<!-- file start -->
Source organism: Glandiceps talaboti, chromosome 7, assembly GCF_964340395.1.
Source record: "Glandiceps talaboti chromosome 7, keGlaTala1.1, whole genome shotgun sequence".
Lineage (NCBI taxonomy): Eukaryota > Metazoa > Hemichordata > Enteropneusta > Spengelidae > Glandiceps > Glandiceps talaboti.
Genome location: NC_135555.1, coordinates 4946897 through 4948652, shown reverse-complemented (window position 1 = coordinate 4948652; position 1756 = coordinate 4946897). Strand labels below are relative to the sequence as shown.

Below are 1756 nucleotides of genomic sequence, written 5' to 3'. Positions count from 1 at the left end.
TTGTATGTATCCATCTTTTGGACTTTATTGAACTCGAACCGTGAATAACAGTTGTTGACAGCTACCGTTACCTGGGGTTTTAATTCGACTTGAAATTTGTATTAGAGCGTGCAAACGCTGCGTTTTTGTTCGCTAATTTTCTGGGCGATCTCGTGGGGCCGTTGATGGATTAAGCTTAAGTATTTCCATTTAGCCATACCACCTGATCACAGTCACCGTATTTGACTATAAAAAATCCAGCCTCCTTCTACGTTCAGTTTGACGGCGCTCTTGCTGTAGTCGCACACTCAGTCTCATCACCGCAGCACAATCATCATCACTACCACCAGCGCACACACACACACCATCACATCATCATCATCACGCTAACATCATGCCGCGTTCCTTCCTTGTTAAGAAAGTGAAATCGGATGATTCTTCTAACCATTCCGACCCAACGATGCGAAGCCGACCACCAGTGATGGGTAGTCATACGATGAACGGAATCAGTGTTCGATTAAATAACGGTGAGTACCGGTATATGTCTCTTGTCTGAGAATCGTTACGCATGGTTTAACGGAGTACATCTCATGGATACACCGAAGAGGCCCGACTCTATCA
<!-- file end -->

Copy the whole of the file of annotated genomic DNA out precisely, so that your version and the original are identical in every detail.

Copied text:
Source organism: Glandiceps talaboti, chromosome 7, assembly GCF_964340395.1.
Source record: "Glandiceps talaboti chromosome 7, keGlaTala1.1, whole genome shotgun sequence".
Lineage (NCBI taxonomy): Eukaryota > Metazoa > Hemichordata > Enteropneusta > Spengelidae > Glandiceps > Glandiceps talaboti.
Genome location: NC_135555.1, coordinates 4946897 through 4948652, shown reverse-complemented (window position 1 = coordinate 4948652; position 1756 = coordinate 4946897). Strand labels below are relative to the sequence as shown.

Below are 1756 nucleotides of genomic sequence, written 5' to 3'. Positions count from 1 at the left end.
TTGTATGTATCCATCTTTTGGACTTTATTGAACTCGAACCGTGAATAACAGTTGTTGACAGCTACCGTTACCTGGGGTTTTAATTCGACTTGAAATTTGTATTAGAGCGTGCAAACGCTGCGTTTTTGTTCGCTAATTTTCTGGGCGATCTCGTGGGGCCGTTGATGGATTAAGCTTAAGTATTTCCATTTAGCCATACCACCTGATCACAGTCACCGTATTTGACTATAAAAAATCCAGCCTCCTTCTACGTTCAGTTTGACGGCGCTCTTGCTGTAGTCGCACACTCAGTCTCATCACCGCAGCACAATCATCATCACTACCACCAGCGCACACACACACACCATCACATCATCATCATCACGCTAACATCATGCCGCGTTCCTTCCTTGTTAAGAAAGTGAAATCGGATGATTCTTCTAACCATTCCGACCCAACGATGCGAAGCCGACCACCAGTGATGGGTAGTCATACGATGAACGGAATCAGTGTTCGATTAAATAACGGTGAGTACCGGTATATGTCTCTTGTCTGAGAATCGTTACGCATGGTTTAACGGAGTACATCTCATGGATACACCGAAGAGGCCCGACTCTATCA